* Full disclosure:  a) I am a sometime employee of Professor Fischer; b) Professor Fischer is considerably larger than I am; this means that c) I am more or less contractually obliged to only say nice things about Professor Fischer,  his work and his behaviour towards his employees; and d) I am not at all physically intimidated when Professor Fischer “politely asks me in a calm and reasoned manner” if I would consider writing an (unpaid) blog entry for him… see point c for contextual clarification of point d.

** Warning this figure is not based on empirical evidence, real relationships may differ.

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7 thoughts on “Academia’s obsession with silly questions and made up figures

    • If I was not so afraid I would take offense at that remark. As is it is I will simply say, that I have always believed that “sounding smart” was what I was good at…

  1. Interesting blog post that raises a few good points. For example striving for novelty can be a problem and testing something a bunch of times in different places in different ways allows us to see how general relationships are.

    I agree it is a pity that much fieldwork is now marginalised. I have had colleagues that have had problems publishing such work because it is “too narrow” or “is only a single site study.” This shouldn’t happen.

    I’m not sure I completely agree with your opinions about broad, globally relevant work though. You seem to be suggesting that this is in some way “bad science” – I suggest you look at the recent blog post at Dynamic Ecology for a (kind of) rebuttal of this (http://dynamicecology.wordpress.com/2013/11/07/the-one-true-route-to-good-science-is/).

    Do you have a problem in principle with such broad, big and cutting edge work?

  2. I don’t have any problem at all about broad, big and cutting edge work, but I don’t think these things should be the only (non rigour/quality based) criteria journals use for publication. Moreover, I think there are times when the rush to do broad and “big” science means that the edge applied to the problems are not as sharp as they might have been if a little more time had been spent on understanding the details. One example of this blunt tool would be the (in)famous ecosystem services paper by Constanza (1997) where a value of the world’s ecosystem services was provided. The paper is hugely cited, but littered with flaws and conceptual problems that have propargated through ecosystem services research ever since.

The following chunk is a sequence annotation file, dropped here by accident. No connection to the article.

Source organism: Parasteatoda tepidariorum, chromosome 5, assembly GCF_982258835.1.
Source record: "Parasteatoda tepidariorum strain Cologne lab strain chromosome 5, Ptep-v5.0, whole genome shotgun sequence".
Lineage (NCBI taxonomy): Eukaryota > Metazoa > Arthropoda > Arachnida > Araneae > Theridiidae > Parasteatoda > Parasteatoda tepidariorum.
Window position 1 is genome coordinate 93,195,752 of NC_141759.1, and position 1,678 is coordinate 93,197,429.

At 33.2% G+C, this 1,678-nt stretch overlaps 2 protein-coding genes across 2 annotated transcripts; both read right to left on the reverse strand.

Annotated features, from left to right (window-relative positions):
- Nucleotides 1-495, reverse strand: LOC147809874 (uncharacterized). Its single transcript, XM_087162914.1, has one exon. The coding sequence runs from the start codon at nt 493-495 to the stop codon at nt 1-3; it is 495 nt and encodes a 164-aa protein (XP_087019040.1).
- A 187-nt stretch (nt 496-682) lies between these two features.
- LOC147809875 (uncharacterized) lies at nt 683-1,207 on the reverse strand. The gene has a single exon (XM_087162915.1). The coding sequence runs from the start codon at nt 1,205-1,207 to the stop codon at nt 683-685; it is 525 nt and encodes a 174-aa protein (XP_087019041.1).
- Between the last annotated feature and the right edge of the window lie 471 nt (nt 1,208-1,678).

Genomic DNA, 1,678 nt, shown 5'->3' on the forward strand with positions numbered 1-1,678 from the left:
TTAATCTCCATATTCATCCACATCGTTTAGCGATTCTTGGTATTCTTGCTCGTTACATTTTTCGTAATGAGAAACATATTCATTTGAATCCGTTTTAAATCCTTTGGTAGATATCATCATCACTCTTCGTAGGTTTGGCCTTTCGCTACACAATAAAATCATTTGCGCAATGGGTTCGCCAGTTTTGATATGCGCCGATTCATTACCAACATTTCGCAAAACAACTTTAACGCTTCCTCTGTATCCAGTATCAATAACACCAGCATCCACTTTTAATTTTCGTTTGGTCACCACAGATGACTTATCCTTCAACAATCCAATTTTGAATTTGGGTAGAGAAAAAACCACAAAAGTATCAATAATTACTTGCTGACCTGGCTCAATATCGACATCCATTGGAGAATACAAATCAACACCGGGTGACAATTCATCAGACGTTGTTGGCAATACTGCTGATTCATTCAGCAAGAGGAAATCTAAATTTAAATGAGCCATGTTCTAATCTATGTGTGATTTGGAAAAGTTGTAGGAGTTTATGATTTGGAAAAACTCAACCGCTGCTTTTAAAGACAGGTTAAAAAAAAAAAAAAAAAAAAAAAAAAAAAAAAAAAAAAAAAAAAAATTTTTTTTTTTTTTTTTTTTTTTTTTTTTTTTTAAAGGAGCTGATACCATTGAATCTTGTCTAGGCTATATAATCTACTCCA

I think that sometimes there is a pressure to present big science ideas without actually doing the big science (so it is not the big science that is the problem).

    • I agree that the obsession with the new can sometimes mean that poor work gets published in big journals.

      I partly agree with you about the Costanza paper. It is all complete bollocks and makes no sense whatsoever. I would love to say that people have noticed this but I saw Costanza present a couple of years back and he still stood by it. Positives did come out of his research though – I think it really kicked off the current ecosystem services obsession which is generally a good thing, even if a lot of it is done quite badly.

      I’m glad to hear that you don’t think ‘big science’ is per se the problem, because I have been getting the feeling that there is a bit of an antagonistic relationship developing between field researchers and those who use data collected by others.

      I think we need to foster this relationship, by for example giving credit for when we use the data of others. Without this research will ultimately suffer.

      If you’re interested in this issue Jarrett Byrnes has set up an open letter to ISI (the company behind Web of Knowledge) to improve the attribution of credit to those who work collecting data in the field: https://t.co/vw0JHy0A2H

  3. Pingback: Friday links: the history of “Big Data” in ecology, inside an NSF panel, funny Fake Science, and more | Dynamic Ecology

  4. Pingback: How (not) to influence the direction of your field | Dynamic Ecology